There are limitations to colorimetry. These limitations include similar colors that produce errors in results, a tighter wavelength band width, and interferences that can produce bad results in uncontrolled situations.
Some disadvantages to spectroscopy are that it is only effective at low analyte concentrations, it can be greatly influenced by stray light radiation, and that absorbance must be taken near the peak absorbance otherwise the value may vary greatly.
Indirect spectrophotometry methods such as colorimetric assays completely break down and destroy the proteins within the sample. They are rendered useless for further analysis or experimentation.
Flame photometry has many disadvantages. Perhaps the most difficult of these is the control of the many variables. The intensity from a flame is dependent on the flame temperature, the rate of flow of liquid into the flame, the pressure and rate of flow of fuel gases, and any of many other variables which affect the character of the flame or atomizing of the solution have a great effect. The experimental results are therefore only empirical.
wat r de disadvantages of using titration cus i ay got a clue nd i need help plzzzz!!!!
Requires lot of sample for analysis
esr spectroscopy hyper line
Spectroscopy originated through the study of visible light dispersed by a prism according to its wavelength. An instrument called a spectrometer is used in spectroscopy for producing spectral lines and measuring their wavelengths and intensities.
Molecules emit electromagnetic radiation in NMR spectroscopy.
Advantage: non-destructive to the sample Disadvantage: High detection limit
no,it is reflection spectroscopy
Mass spectrometry, UV/Vis spectroscopy, NMR spectroscopy CNMR spectroscopy, Infra red spectroscopy
Emission photo-spectroscopy and Absorption photo-spectroscopy.
Several variations of Raman spectroscopy have been developed.· Surface Enhanced Raman Spectroscopy (SERS)· Resonance Raman spectroscopy· Surface-Enhanced Resonance Raman Spectroscopy (SERRS)· Angle Resolved Raman Spectroscopy· Hyper Raman· Spontaneous Raman Spectroscopy (SRS)· Optical Tweezers Raman Spectroscopy (OTRS)· Stimulated Raman Spectroscopy· Spatially Offset Raman Spectroscopy (SORS)· Coherent anti-Stokes Raman spectroscopy (CARS)· Raman optical activity (ROA)· Transmission Raman· Inverse Raman spectroscopy.· Tip-Enhanced Raman Spectroscopy (TERS)· Surface plasmon polaritons enhanced Raman scattering (SPPERS)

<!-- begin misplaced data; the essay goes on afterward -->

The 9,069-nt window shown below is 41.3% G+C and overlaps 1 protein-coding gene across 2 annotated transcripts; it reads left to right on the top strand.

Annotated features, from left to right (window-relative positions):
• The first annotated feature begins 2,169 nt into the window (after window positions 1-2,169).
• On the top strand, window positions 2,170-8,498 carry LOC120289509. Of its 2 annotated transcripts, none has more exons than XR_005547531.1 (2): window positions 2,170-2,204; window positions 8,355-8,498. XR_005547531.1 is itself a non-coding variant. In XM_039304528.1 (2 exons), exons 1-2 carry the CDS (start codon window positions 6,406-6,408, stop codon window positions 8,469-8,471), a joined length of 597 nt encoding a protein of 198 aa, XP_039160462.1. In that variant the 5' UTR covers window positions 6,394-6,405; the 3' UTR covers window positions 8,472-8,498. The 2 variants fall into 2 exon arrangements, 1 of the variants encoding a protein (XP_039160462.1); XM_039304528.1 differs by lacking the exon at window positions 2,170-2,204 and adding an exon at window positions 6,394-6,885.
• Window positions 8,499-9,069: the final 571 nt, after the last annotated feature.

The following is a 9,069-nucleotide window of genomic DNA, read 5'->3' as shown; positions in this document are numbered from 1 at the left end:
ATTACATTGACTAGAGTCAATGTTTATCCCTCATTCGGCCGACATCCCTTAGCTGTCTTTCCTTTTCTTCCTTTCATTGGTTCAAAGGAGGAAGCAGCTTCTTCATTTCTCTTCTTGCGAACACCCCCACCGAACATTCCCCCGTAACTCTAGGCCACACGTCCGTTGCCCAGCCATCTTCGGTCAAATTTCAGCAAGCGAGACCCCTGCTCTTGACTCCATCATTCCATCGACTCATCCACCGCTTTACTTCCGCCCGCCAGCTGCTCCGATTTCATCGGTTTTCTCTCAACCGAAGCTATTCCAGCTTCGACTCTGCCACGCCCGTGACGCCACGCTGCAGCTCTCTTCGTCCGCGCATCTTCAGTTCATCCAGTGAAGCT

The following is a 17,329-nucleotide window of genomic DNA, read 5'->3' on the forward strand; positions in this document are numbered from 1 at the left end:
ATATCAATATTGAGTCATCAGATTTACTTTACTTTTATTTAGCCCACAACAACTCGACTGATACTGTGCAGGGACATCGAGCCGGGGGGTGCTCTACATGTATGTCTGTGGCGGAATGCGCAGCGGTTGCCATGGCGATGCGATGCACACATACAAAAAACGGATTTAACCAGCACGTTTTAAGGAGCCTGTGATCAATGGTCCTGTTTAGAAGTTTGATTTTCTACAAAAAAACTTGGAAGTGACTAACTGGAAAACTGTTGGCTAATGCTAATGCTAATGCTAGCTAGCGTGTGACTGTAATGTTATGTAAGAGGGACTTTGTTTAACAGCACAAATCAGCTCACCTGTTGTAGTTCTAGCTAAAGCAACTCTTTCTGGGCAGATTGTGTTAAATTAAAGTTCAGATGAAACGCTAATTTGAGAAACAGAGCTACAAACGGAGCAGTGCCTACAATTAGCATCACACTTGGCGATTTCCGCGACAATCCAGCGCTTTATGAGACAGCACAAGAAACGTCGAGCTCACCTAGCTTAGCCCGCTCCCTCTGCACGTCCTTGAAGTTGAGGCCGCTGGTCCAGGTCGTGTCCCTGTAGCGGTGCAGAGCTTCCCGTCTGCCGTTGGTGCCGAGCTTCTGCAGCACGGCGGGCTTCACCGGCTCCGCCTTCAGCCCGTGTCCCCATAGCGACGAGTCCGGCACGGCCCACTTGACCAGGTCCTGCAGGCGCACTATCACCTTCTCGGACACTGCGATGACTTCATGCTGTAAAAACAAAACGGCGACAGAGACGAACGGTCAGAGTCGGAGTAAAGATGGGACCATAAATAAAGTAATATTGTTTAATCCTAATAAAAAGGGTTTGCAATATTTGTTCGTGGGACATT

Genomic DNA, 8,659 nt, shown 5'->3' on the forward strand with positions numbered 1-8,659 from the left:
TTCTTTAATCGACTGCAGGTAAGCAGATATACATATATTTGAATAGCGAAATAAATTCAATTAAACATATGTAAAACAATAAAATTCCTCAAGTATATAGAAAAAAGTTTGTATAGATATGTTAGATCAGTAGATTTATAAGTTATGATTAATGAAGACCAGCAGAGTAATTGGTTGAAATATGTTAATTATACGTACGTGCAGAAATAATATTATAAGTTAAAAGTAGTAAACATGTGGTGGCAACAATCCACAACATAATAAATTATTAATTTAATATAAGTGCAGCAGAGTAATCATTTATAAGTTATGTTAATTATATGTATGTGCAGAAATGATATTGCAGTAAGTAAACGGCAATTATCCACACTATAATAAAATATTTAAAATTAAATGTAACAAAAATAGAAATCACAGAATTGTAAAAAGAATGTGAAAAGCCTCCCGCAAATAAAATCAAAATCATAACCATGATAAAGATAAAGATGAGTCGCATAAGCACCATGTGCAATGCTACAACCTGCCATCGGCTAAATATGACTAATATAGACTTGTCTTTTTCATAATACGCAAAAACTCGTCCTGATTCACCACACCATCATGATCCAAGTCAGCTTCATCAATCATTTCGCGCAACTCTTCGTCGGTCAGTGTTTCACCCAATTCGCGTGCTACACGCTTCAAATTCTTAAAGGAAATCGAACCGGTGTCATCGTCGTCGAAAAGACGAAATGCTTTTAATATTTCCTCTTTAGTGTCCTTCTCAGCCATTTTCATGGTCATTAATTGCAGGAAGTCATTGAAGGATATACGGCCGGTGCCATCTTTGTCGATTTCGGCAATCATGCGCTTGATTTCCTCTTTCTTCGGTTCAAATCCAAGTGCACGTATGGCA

Fluorescence spectroscopy is a type of spectroscopy that analyzes fluorescence from a provided sample. This uses a beam of light, often an ultraviolet light which then causes absorption spectroscopy to occur.
1 infra-red (UV-VIS) spectroscopy. 2 proton magnetic resonance spectroscopy. 3 carbon 13 magnetic resonoce spectroscopy.
Stephen G. Schulman has written: 'Fluorescence and phosphorescence spectroscopy' -- subject(s): Fluorescence spectroscopy, Phosphorescence spectroscopy 'Molecular Luminescence Spectroscopy'
Russell H Barnes has written: 'Laser spectroscopy for continuous combustion applications' -- subject(s): Raman spectroscopy, Fluorescence spectroscopy, Laser spectroscopy
disadvantages - radiation can ionize and damage cells and is very expensive to use. advantages - can go in lots of detail, and results are usually very clear
S. Svanberg has written: 'Atomic and molecular spectroscopy' -- subject(s): Atomic spectroscopy, Molecular spectroscopy
S. Wartewig has written: 'IR and Raman spectroscopy' -- subject(s): Infrared spectroscopy, Raman spectroscopy